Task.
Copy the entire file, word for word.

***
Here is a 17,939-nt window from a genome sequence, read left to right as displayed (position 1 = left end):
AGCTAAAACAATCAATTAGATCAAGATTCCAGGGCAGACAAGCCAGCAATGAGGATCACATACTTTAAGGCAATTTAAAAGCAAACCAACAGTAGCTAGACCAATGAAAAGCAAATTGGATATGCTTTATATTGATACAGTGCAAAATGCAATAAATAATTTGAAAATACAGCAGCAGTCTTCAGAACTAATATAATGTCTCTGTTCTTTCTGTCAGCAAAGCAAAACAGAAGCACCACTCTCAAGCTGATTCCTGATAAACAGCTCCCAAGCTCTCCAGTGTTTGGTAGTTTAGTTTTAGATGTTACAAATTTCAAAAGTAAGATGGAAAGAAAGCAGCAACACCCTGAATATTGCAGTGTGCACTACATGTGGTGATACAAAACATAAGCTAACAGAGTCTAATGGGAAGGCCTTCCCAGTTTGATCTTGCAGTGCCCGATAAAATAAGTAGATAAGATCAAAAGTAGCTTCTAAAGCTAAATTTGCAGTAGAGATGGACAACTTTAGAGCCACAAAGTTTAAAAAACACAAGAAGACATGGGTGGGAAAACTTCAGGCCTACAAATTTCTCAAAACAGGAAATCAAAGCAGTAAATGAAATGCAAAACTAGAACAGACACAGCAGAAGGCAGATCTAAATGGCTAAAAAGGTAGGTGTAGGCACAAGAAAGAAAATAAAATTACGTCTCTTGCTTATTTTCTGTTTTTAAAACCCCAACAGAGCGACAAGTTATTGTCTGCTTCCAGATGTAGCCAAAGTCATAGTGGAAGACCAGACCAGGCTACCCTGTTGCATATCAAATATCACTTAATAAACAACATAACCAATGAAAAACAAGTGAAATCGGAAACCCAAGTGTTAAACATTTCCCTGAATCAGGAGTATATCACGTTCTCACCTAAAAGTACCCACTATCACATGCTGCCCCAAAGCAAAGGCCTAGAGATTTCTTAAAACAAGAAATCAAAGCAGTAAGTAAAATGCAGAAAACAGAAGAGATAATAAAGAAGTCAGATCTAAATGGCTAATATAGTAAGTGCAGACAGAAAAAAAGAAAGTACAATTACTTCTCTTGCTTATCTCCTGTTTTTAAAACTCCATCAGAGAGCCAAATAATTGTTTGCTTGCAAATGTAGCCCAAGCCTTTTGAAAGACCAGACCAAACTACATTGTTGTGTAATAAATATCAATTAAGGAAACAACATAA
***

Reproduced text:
Here is a 17,939-nt window from a genome sequence, read left to right as displayed (position 1 = left end):
AGCTAAAACAATCAATTAGATCAAGATTCCAGGGCAGACAAGCCAGCAATGAGGATCACATACTTTAAGGCAATTTAAAAGCAAACCAACAGTAGCTAGACCAATGAAAAGCAAATTGGATATGCTTTATATTGATACAGTGCAAAATGCAATAAATAATTTGAAAATACAGCAGCAGTCTTCAGAACTAATATAATGTCTCTGTTCTTTCTGTCAGCAAAGCAAAACAGAAGCACCACTCTCAAGCTGATTCCTGATAAACAGCTCCCAAGCTCTCCAGTGTTTGGTAGTTTAGTTTTAGATGTTACAAATTTCAAAAGTAAGATGGAAAGAAAGCAGCAACACCCTGAATATTGCAGTGTGCACTACATGTGGTGATACAAAACATAAGCTAACAGAGTCTAATGGGAAGGCCTTCCCAGTTTGATCTTGCAGTGCCCGATAAAATAAGTAGATAAGATCAAAAGTAGCTTCTAAAGCTAAATTTGCAGTAGAGATGGACAACTTTAGAGCCACAAAGTTTAAAAAACACAAGAAGACATGGGTGGGAAAACTTCAGGCCTACAAATTTCTCAAAACAGGAAATCAAAGCAGTAAATGAAATGCAAAACTAGAACAGACACAGCAGAAGGCAGATCTAAATGGCTAAAAAGGTAGGTGTAGGCACAAGAAAGAAAATAAAATTACGTCTCTTGCTTATTTTCTGTTTTTAAAACCCCAACAGAGCGACAAGTTATTGTCTGCTTCCAGATGTAGCCAAAGTCATAGTGGAAGACCAGACCAGGCTACCCTGTTGCATATCAAATATCACTTAATAAACAACATAACCAATGAAAAACAAGTGAAATCGGAAACCCAAGTGTTAAACATTTCCCTGAATCAGGAGTATATCACGTTCTCACCTAAAAGTACCCACTATCACATGCTGCCCCAAAGCAAAGGCCTAGAGATTTCTTAAAACAAGAAATCAAAGCAGTAAGTAAAATGCAGAAAACAGAAGAGATAATAAAGAAGTCAGATCTAAATGGCTAATATAGTAAGTGCAGACAGAAAAAAAGAAAGTACAATTACTTCTCTTGCTTATCTCCTGTTTTTAAAACTCCATCAGAGAGCCAAATAATTGTTTGCTTGCAAATGTAGCCCAAGCCTTTTGAAAGACCAGACCAAACTACATTGTTGTGTAATAAATATCAATTAAGGAAACAACATAA